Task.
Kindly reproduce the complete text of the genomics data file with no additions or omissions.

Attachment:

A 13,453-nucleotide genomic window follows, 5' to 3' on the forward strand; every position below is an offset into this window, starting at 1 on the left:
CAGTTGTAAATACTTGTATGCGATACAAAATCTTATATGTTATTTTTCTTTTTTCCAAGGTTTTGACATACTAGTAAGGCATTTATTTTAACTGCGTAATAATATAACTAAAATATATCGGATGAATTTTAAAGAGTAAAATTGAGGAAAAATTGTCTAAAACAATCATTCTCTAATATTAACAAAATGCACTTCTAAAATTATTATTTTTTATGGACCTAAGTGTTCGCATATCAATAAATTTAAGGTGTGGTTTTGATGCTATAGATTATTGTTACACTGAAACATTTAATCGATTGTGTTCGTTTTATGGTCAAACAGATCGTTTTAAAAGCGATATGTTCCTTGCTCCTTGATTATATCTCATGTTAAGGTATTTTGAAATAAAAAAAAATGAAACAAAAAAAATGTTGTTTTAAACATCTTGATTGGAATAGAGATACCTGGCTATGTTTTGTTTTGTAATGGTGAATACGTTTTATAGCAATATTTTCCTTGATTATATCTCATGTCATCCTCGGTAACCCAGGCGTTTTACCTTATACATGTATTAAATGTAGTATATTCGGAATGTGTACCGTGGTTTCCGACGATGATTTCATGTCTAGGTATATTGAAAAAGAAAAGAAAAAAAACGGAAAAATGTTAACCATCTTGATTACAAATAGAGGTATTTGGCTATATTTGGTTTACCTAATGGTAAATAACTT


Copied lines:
A 13,453-nucleotide genomic window follows, 5' to 3' on the forward strand; every position below is an offset into this window, starting at 1 on the left:
CAGTTGTAAATACTTGTATGCGATACAAAATCTTATATGTTATTTTTCTTTTTTCCAAGGTTTTGACATACTAGTAAGGCATTTATTTTAACTGCGTAATAATATAACTAAAATATATCGGATGAATTTTAAAGAGTAAAATTGAGGAAAAATTGTCTAAAACAATCATTCTCTAATATTAACAAAATGCACTTCTAAAATTATTATTTTTTATGGACCTAAGTGTTCGCATATCAATAAATTTAAGGTGTGGTTTTGATGCTATAGATTATTGTTACACTGAAACATTTAATCGATTGTGTTCGTTTTATGGTCAAACAGATCGTTTTAAAAGCGATATGTTCCTTGCTCCTTGATTATATCTCATGTTAAGGTATTTTGAAATAAAAAAAAATGAAACAAAAAAAATGTTGTTTTAAACATCTTGATTGGAATAGAGATACCTGGCTATGTTTTGTTTTGTAATGGTGAATACGTTTTATAGCAATATTTTCCTTGATTATATCTCATGTCATCCTCGGTAACCCAGGCGTTTTACCTTATACATGTATTAAATGTAGTATATTCGGAATGTGTACCGTGGTTTCCGACGATGATTTCATGTCTAGGTATATTGAAAAAGAAAAGAAAAAAAACGGAAAAATGTTAACCATCTTGATTACAAATAGAGGTATTTGGCTATATTTGGTTTACCTAATGGTAAATAACTT